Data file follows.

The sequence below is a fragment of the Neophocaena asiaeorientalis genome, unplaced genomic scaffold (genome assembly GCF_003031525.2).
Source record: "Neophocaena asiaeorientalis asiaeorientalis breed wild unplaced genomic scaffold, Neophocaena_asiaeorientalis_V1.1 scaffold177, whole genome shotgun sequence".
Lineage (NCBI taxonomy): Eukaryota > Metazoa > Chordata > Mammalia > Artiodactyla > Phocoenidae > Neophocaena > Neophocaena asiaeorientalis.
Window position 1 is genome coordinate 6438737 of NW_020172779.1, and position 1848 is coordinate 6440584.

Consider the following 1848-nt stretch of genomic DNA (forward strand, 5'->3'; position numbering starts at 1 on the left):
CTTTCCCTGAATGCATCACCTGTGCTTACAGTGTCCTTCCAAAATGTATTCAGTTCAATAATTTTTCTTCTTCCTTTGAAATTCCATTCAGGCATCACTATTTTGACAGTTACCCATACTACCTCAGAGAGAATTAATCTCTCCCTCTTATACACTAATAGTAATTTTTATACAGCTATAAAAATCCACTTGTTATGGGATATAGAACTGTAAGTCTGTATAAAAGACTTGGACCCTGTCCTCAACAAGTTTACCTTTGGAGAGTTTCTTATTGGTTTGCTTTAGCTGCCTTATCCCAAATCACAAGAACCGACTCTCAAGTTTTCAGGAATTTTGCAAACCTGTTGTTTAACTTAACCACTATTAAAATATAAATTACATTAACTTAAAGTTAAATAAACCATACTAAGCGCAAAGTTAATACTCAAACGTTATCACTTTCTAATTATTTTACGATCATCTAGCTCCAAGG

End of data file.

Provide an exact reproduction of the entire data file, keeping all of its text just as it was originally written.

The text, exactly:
The sequence below is a fragment of the Neophocaena asiaeorientalis genome, unplaced genomic scaffold (genome assembly GCF_003031525.2).
Source record: "Neophocaena asiaeorientalis asiaeorientalis breed wild unplaced genomic scaffold, Neophocaena_asiaeorientalis_V1.1 scaffold177, whole genome shotgun sequence".
Lineage (NCBI taxonomy): Eukaryota > Metazoa > Chordata > Mammalia > Artiodactyla > Phocoenidae > Neophocaena > Neophocaena asiaeorientalis.
Window position 1 is genome coordinate 6438737 of NW_020172779.1, and position 1848 is coordinate 6440584.

Consider the following 1848-nt stretch of genomic DNA (forward strand, 5'->3'; position numbering starts at 1 on the left):
CTTTCCCTGAATGCATCACCTGTGCTTACAGTGTCCTTCCAAAATGTATTCAGTTCAATAATTTTTCTTCTTCCTTTGAAATTCCATTCAGGCATCACTATTTTGACAGTTACCCATACTACCTCAGAGAGAATTAATCTCTCCCTCTTATACACTAATAGTAATTTTTATACAGCTATAAAAATCCACTTGTTATGGGATATAGAACTGTAAGTCTGTATAAAAGACTTGGACCCTGTCCTCAACAAGTTTACCTTTGGAGAGTTTCTTATTGGTTTGCTTTAGCTGCCTTATCCCAAATCACAAGAACCGACTCTCAAGTTTTCAGGAATTTTGCAAACCTGTTGTTTAACTTAACCACTATTAAAATATAAATTACATTAACTTAAAGTTAAATAAACCATACTAAGCGCAAAGTTAATACTCAAACGTTATCACTTTCTAATTATTTTACGATCATCTAGCTCCAAGG